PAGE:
Human Rights Watch has published its annual report on Brazil for 2021. It examines three main concerns: President Bolsonaro’s threat to democratic rule; police killings, which at more than 6,400 are the highest ever recorded and the destruction of the Amazon rain forest, with 13,000 km2 cleared. The report also covers the appalling conditions in detention centres, gender identity, women and girl’s, disability, indigenous and migrant rights.


On 25 January, the UN undertook a review of the human rights situation in Venezuela  as part of its regular Universal Periodic Review programme. According to Human Rights Watch, the review presented “an opportunity to expose Venezuela’s authorities’ blatant disregard for fundamental rights and outline essential recommendations it needs to adopt to comply with its international obligations”.  116 delegations took the floor and UN member States submitted 328 recommendations for Venezuela’s attention.  The UK representative delivered a statement  expressing deep concern over reports of the use of the justice system to undermine democracy.  The UK’s recommendations included steps to end forced labour, sexual exploitation and forced trafficking; sexual and reproductive health and rights for all; and respect for the independence of political parties.

The Inter-American Commission on Human Rights (IACHR) has condemned the at least 27 extrajudicial executions of people in poverty, committed by police officers in Venezuela during the first fortnight of 2022 and has called on the State to “investigate, judge and punish” those crimes.


 In January, Graham had an online meeting with the British Ambassador in Paraguay and the FCDO’s Paraguay Desk Officer to discuss Amnesty’s report on sexual violence against children and adolescents in that country.  The Ambassador said that the British Government shared our concerns and that he had raised the issue with Ministers and others.  They were also funding small projects aimed at addressing the issue.  There is some good news as the Paraguayan Government has approved a “single pathway for comprehensive care” (recommended in the Amnesty report) and the Senate has submitted a declaration to declare Amnesty’s report “of national interest”.

Human Rights Watch has reported on the impact of Paraguay’s “draconian” abortion law on rape survivors who are forced to have unsafe abortions, putting their lives and health at risk.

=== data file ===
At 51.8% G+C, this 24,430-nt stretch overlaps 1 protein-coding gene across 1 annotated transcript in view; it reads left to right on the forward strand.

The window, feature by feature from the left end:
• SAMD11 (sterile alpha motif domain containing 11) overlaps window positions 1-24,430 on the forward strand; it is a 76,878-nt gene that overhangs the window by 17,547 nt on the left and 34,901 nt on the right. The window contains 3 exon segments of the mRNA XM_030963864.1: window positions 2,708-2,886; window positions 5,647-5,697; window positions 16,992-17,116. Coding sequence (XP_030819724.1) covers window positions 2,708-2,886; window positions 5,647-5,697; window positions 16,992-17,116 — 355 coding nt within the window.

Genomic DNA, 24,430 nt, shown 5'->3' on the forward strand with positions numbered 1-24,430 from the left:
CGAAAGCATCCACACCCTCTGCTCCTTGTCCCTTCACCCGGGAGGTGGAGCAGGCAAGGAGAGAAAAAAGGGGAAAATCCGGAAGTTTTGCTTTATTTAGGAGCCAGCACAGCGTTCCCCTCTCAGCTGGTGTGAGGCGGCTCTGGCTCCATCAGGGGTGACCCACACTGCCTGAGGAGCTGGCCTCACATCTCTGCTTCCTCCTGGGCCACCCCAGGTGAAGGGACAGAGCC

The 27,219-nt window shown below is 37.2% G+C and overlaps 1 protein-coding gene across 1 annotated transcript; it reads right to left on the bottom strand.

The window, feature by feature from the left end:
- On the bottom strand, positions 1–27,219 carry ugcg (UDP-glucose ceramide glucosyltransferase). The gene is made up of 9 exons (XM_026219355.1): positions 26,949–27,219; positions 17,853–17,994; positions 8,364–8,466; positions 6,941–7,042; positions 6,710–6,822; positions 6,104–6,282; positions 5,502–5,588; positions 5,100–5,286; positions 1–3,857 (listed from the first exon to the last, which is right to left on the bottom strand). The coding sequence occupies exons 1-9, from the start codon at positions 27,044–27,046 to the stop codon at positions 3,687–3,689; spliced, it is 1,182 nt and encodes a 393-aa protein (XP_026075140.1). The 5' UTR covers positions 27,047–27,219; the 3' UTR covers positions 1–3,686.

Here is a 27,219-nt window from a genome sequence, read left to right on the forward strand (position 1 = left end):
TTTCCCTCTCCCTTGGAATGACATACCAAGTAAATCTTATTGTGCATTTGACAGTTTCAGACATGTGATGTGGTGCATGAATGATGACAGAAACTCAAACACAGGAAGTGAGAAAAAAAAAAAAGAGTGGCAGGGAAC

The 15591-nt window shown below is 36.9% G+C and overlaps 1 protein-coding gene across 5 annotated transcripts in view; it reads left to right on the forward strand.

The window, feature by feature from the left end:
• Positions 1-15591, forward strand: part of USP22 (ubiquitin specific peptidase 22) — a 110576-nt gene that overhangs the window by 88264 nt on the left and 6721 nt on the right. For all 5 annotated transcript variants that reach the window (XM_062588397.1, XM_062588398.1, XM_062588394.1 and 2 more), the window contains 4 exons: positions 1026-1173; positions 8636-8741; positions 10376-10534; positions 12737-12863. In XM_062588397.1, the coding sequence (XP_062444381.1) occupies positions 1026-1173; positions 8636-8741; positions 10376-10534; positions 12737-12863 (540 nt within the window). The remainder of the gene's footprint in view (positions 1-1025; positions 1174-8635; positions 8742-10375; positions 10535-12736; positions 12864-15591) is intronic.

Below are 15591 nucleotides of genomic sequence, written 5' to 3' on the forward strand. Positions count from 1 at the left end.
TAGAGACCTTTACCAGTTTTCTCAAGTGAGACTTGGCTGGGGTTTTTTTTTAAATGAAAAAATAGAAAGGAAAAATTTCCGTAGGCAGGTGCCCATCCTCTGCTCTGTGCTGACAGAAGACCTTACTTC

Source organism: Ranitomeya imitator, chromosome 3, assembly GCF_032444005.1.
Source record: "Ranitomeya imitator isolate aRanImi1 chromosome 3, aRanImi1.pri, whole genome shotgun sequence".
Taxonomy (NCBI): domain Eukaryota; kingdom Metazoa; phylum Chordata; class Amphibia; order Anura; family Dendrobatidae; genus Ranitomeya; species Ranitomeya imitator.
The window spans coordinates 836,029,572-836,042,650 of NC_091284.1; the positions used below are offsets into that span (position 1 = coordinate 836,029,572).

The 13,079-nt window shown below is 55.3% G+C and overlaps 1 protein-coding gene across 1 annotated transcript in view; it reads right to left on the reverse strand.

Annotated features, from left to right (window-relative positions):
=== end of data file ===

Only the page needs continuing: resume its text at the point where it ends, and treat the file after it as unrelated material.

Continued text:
Human Rights Watch have noted that Chile’s new president-elect, Gabriel Boric, who ran on a progressive feminist platform, has announced a cabinet in which fourteen of the 24 ministers are women.  During his campaign, Boric promised to focus on human rights issues that have been top priorities for feminist groups, such as violence against women, discrimination at work, sexual and reproductive rights, housing and care work.


More good news.  Following Amnesty’s report last year on the serious harm caused to indigenous communities in Espinar by high levels of toxic metals in their blood, the government have approved a national level “Special Multisectoral Plan for Integral Intervention in favour of the Population Exposed to Heavy Metals, Metalloids and other Toxic Chemicals” with a considerable budget.

Yet more good news.  Following our Urgent Action sent to you in November, Peruvian authorities have informed Amnesty that 4,244 children and adolescents have been granted Humanitarian Immigration Status, putting an end to an arbitrary practice that denied them this migratory status, and therefore access to basic rights, such as education and health.  Amnesty will continue to monitor the situation, and campaign for the rights of children and adolescents seeking asylum in Peru.

Thank you to all those who took action on these two issues.


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In this report, The Guardian reports on the impact on the health of indigenous people of mercury contamination from Bolivia’s gold mines.

All the best

South America Team – Richard Crosfield (Colombia and Brazil), Carla Torres (Chile and Argentina), Javiera Martinez (Venezuela) and Graham Minter (rest of South America).